Luis Gonzales, Killed by Train in 1985, Positively ID'd by Fingerprints This Year by DPS; Next of Kin Sought

Categories: Cold Case Files

cold case peachey photo.JPG
Image: Jamie Peachey

Twenty-seven years ago, a 40-year-old named Luis Gonzales, was struck and killed by a train near Central Avenue.

The man had no identification except for a workplace time card that contained his name and the wrong date of birth, which pegged him as a 53-year-old.

Another Luis Gonzales with that birthdate was in police files, but the dead man's fingerprints didn't match. They weren't the same person. The victim never was positively identified.

Until now.

Gonzales never was forgotten, and detectives from the Arizona Department of Public Safety, Phoenix Police Department, and Maricopa County Office of the Medical Examiner finally figured out this year who he was.

Now, they're hoping to find his next of kin to give them closure.

Gonzales had been in some trouble with the law before, and his fingerprints also were in police records.

Phoenix police took a look at the case last year as part of their ongoing efforts, with other agencies, to solve old cases using new methods and technology. Those efforts have paid off in recent years with numerous crime suspects finally being brought to justice. Police announced one such case last week, in which Steven Michael Humelhans, 41, of Illinois was arrested for killing of a 25-year-old Phoenix Domino's Pizza employee in 1988.

New Times covered another of Phoenix's solved cold cases in 2010, which resulted in the arrest of Richard Rodgers. The article explored the needs of the victim's family for closure and the challenges of prosecuting and jailing an 81-year-old suspect with medical issues.

The Gonzales case shows that cold-case effort isn't just about busting fugitives.

Police looking into the old files pulled several sets of fingerprints on file from other men with the same name who had been arrested back then for various crimes. Jennifer Valdez, a DPS fingerprint technician, found one match that looked promising, but authorities couldn't be sure it was the Gonzales.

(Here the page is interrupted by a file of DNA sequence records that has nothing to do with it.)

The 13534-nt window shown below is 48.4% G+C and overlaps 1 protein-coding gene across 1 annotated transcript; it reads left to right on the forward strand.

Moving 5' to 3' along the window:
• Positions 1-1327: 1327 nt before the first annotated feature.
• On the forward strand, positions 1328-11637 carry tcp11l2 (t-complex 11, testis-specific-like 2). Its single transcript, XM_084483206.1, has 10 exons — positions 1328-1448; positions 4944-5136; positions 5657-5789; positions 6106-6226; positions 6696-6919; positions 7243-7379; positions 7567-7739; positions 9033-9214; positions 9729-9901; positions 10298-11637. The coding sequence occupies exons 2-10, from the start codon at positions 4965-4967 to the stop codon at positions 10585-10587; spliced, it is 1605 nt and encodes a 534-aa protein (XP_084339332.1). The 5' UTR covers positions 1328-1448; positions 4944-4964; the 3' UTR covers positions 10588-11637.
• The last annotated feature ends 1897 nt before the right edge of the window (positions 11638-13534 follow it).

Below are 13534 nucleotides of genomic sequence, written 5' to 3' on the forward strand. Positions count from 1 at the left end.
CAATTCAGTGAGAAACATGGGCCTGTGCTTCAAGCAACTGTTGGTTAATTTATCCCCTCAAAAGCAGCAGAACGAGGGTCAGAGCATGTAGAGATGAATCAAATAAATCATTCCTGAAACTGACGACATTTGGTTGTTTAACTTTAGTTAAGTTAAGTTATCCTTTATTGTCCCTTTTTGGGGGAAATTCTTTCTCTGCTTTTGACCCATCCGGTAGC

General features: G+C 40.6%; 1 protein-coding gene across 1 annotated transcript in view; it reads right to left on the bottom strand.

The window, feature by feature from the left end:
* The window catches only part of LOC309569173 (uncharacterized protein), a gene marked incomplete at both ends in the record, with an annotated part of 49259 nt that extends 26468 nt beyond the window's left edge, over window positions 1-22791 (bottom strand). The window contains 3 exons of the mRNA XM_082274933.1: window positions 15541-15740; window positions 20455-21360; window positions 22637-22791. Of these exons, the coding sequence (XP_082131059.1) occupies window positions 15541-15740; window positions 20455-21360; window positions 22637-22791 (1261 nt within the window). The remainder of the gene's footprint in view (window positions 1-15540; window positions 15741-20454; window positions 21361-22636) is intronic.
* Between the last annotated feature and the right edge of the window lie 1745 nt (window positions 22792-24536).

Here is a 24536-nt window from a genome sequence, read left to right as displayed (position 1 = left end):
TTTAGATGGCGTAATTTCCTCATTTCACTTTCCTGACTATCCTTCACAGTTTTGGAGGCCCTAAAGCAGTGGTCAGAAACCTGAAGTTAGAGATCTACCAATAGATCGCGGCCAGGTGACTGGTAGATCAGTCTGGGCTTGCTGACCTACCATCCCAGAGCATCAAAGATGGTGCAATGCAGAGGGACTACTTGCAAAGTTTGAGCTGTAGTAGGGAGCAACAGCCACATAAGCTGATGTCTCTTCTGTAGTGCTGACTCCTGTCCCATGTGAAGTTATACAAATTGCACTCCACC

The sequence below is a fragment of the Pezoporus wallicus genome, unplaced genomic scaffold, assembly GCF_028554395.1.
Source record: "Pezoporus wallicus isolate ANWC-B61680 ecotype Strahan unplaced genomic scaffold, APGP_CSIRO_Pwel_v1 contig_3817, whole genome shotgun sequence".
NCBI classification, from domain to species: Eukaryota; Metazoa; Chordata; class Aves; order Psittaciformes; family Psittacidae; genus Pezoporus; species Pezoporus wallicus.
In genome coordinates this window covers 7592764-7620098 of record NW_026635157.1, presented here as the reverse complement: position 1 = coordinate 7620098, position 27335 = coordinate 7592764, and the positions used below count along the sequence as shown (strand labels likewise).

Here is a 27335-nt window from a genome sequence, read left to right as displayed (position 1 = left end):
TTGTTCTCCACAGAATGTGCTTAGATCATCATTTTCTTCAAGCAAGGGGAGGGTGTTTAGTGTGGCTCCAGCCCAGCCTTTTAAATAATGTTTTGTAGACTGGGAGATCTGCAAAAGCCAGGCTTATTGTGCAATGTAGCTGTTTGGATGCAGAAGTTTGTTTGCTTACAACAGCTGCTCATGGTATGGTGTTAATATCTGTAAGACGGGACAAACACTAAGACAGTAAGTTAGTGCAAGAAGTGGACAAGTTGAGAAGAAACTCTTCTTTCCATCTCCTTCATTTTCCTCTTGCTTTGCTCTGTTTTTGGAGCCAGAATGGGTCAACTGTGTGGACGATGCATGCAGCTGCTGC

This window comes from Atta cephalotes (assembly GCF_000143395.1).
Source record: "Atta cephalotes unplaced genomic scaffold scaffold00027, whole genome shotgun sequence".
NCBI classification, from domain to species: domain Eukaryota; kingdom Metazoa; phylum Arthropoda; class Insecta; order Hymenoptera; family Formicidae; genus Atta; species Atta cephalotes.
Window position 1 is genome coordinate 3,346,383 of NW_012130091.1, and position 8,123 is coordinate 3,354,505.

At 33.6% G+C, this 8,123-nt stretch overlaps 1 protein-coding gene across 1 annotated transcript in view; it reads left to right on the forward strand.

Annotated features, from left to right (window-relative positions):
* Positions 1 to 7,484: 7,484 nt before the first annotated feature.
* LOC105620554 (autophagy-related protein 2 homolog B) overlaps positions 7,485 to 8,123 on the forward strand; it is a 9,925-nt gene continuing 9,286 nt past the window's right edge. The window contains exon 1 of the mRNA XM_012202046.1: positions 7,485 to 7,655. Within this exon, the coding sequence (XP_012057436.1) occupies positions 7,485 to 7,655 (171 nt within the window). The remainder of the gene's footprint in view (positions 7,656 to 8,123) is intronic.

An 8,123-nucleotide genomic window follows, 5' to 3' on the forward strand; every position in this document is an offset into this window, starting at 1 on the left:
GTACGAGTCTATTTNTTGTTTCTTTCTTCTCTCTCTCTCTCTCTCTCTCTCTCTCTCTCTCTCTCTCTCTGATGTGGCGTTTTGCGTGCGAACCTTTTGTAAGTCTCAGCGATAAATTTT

So, in February 2011, the train victim's body was exhumed. DNA samples and dental records were obtained and compared with the man whose fingerprints resembled those on file. A positive match was made.

Family members who wonder why they haven't heard from Gonzales since 1985 may not be thrilled to find out he's long been deceased. But it seems safe to assume they'll be relieved just to know what happened.

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Maybe the "libtard" took seriously his oath as a juror to review all the evidence together, something that would baffle an ordinary retard. Baffled, are you?


I was on a jury in los angeles for a 20 year old murder that the cold case detectives had kept alive. at that time, LA had only 2 cold case detectives in the whole department. it was a mexican killer (surprise!) who killed a guy in the parking lot of a dive bar near the downtown area. the mexican murderer had fled to mexico immediately after being questioned by the cops right after the murder took place, and they somehow found him, 20 years later, when he came back for a visit.

we elected a jury foreman who turned out to be a libtard (another surprise, a libtard in living LA!) and the first thing that we did in the jury room was take a vote to see where everybody stood on the trial. it was fucking unanimous in favor of convicting the mexican, right off the bat. then, the libtard foreman, who had voted for guilty as well, piped up with "maybe we should discuss this further" in an obvious attempt to talk himself out of a just decision that might hurt somebody's feelings. I had no desire to waste another minute of my life on this worthless mexican murderer, so I loudly and forcefully informed the libtard that we wouldn't be able to order a pizza for lunch with as much ease as we came to the unanimous guilty verdict and that we all had heard the same evidence and had already voted. the rest of the jury agreed and the libtard shut the fuck up. the killer was convicted of second degree murder. the two cold case detectives thanked us all after the trial and I was glad to have helped make their hard work pay off.


Regardless of Mr. Gonzales's errors, it's pretty cool that AZ DPS, Phoenix PD, and Maricopa County ME uses it resources to return a person home to its family. Good job law enforcement officers.

I could turn this post into something about our current Sheriff but it's not worth the waste of New Times server space or my computer's electrons.


did they figure out why he was hanging around on the train tracks? did he forget to look both ways before crossing? I think that I was about 5 years old when I learned the valuable "look both ways" rule. it's served me well throughout my life. thanks mom and dad.

Tommy Collins
Tommy Collins

 "In the mean time the MCSO cold case posse is spinning it's wheels trying to discredit the birth certificate and social security card of the President of the United States, instead of trying to clear cold cases with victims".

Nope, 85014, I won't say that either.


That's exactly what I was thinking Tommy.

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